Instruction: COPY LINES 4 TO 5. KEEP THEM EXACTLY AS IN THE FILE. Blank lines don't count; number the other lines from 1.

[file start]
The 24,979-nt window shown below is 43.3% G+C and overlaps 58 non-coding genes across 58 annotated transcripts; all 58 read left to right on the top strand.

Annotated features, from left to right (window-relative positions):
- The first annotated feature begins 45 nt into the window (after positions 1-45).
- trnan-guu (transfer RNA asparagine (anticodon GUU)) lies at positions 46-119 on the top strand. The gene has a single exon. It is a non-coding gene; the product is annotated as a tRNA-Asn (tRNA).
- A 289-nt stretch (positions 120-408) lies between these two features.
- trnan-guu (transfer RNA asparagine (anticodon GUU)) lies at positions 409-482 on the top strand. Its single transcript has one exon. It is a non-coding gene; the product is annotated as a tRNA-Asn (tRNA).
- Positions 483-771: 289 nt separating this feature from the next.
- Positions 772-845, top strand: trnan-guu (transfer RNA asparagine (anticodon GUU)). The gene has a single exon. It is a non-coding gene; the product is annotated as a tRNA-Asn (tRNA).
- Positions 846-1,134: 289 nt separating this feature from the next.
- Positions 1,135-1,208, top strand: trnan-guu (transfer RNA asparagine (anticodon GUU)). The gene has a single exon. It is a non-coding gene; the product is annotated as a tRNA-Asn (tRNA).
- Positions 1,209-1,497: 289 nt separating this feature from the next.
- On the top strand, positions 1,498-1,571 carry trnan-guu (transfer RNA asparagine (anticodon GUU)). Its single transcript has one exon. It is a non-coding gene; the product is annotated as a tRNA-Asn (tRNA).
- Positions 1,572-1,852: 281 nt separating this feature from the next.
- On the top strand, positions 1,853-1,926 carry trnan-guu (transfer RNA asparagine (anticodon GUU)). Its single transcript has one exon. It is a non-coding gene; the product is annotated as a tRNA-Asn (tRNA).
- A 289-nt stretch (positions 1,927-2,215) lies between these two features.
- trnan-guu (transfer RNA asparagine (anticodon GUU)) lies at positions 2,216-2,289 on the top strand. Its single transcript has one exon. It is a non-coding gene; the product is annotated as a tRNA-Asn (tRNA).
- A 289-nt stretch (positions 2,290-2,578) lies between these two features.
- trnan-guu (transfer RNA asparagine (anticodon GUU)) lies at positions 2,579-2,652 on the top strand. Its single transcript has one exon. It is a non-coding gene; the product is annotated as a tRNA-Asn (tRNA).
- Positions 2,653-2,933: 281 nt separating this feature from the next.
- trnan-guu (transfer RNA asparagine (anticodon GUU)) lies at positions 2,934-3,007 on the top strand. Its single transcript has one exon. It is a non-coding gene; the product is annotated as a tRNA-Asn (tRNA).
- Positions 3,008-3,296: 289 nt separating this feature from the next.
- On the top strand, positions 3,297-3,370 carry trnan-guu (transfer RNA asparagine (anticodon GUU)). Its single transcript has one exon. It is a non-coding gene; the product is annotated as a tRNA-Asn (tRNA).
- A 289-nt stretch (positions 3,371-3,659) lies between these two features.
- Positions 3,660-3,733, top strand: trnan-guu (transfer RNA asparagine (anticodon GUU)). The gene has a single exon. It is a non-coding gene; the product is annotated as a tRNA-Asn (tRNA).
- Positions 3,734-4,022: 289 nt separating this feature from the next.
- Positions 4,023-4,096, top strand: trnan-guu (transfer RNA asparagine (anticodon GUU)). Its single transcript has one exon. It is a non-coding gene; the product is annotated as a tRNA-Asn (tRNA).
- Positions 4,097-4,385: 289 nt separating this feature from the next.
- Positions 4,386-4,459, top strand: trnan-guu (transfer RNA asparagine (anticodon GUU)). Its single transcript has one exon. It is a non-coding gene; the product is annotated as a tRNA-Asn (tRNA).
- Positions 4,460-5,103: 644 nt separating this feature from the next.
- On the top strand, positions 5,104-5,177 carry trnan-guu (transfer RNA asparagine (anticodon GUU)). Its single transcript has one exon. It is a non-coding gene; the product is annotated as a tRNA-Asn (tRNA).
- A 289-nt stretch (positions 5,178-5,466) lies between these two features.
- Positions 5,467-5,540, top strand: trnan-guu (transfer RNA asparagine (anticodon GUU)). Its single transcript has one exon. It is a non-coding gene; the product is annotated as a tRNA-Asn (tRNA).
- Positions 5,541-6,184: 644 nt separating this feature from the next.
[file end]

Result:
- trnan-guu (transfer RNA asparagine (anticodon GUU)) lies at positions 46-119 on the top strand. The gene has a single exon. It is a non-coding gene; the product is annotated as a tRNA-Asn (tRNA).
- A 289-nt stretch (positions 120-408) lies between these two features.